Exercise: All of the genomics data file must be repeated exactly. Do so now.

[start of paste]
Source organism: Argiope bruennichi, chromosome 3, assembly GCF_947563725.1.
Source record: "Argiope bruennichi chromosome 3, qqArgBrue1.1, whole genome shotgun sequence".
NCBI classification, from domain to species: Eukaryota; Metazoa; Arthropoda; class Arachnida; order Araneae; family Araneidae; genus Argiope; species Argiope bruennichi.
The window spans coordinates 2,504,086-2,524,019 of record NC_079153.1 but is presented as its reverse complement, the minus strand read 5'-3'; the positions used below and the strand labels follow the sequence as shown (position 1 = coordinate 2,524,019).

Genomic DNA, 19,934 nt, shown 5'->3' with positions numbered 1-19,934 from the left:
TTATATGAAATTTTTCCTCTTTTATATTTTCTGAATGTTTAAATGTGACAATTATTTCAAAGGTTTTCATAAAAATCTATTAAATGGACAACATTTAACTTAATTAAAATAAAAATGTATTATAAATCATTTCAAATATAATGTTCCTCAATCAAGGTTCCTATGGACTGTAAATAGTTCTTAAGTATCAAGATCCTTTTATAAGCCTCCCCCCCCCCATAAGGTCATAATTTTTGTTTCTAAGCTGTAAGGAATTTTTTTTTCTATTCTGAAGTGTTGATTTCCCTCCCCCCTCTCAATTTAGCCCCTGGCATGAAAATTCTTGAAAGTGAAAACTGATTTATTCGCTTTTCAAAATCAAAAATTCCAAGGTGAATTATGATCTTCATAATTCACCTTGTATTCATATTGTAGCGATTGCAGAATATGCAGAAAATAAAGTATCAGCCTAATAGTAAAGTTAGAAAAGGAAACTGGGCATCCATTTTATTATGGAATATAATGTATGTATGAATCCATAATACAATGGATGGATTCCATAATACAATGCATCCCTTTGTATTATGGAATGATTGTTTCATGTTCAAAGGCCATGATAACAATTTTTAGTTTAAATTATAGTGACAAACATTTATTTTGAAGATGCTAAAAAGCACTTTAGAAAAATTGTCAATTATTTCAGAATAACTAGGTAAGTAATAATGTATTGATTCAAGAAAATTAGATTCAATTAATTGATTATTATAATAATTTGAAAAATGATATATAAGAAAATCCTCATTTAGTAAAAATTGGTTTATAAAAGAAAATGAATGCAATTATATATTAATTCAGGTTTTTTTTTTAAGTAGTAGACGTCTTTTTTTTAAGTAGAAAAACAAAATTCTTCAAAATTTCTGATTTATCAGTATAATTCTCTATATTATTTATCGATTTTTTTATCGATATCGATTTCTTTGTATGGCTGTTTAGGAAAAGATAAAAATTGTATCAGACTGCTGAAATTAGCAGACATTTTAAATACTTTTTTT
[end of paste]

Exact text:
Source organism: Argiope bruennichi, chromosome 3, assembly GCF_947563725.1.
Source record: "Argiope bruennichi chromosome 3, qqArgBrue1.1, whole genome shotgun sequence".
NCBI classification, from domain to species: Eukaryota; Metazoa; Arthropoda; class Arachnida; order Araneae; family Araneidae; genus Argiope; species Argiope bruennichi.
The window spans coordinates 2,504,086-2,524,019 of record NC_079153.1 but is presented as its reverse complement, the minus strand read 5'-3'; the positions used below and the strand labels follow the sequence as shown (position 1 = coordinate 2,524,019).

Genomic DNA, 19,934 nt, shown 5'->3' with positions numbered 1-19,934 from the left:
TTATATGAAATTTTTCCTCTTTTATATTTTCTGAATGTTTAAATGTGACAATTATTTCAAAGGTTTTCATAAAAATCTATTAAATGGACAACATTTAACTTAATTAAAATAAAAATGTATTATAAATCATTTCAAATATAATGTTCCTCAATCAAGGTTCCTATGGACTGTAAATAGTTCTTAAGTATCAAGATCCTTTTATAAGCCTCCCCCCCCCCATAAGGTCATAATTTTTGTTTCTAAGCTGTAAGGAATTTTTTTTTCTATTCTGAAGTGTTGATTTCCCTCCCCCCTCTCAATTTAGCCCCTGGCATGAAAATTCTTGAAAGTGAAAACTGATTTATTCGCTTTTCAAAATCAAAAATTCCAAGGTGAATTATGATCTTCATAATTCACCTTGTATTCATATTGTAGCGATTGCAGAATATGCAGAAAATAAAGTATCAGCCTAATAGTAAAGTTAGAAAAGGAAACTGGGCATCCATTTTATTATGGAATATAATGTATGTATGAATCCATAATACAATGGATGGATTCCATAATACAATGCATCCCTTTGTATTATGGAATGATTGTTTCATGTTCAAAGGCCATGATAACAATTTTTAGTTTAAATTATAGTGACAAACATTTATTTTGAAGATGCTAAAAAGCACTTTAGAAAAATTGTCAATTATTTCAGAATAACTAGGTAAGTAATAATGTATTGATTCAAGAAAATTAGATTCAATTAATTGATTATTATAATAATTTGAAAAATGATATATAAGAAAATCCTCATTTAGTAAAAATTGGTTTATAAAAGAAAATGAATGCAATTATATATTAATTCAGGTTTTTTTTTTAAGTAGTAGACGTCTTTTTTTTAAGTAGAAAAACAAAATTCTTCAAAATTTCTGATTTATCAGTATAATTCTCTATATTATTTATCGATTTTTTTATCGATATCGATTTCTTTGTATGGCTGTTTAGGAAAAGATAAAAATTGTATCAGACTGCTGAAATTAGCAGACATTTTAAATACTTTTTTT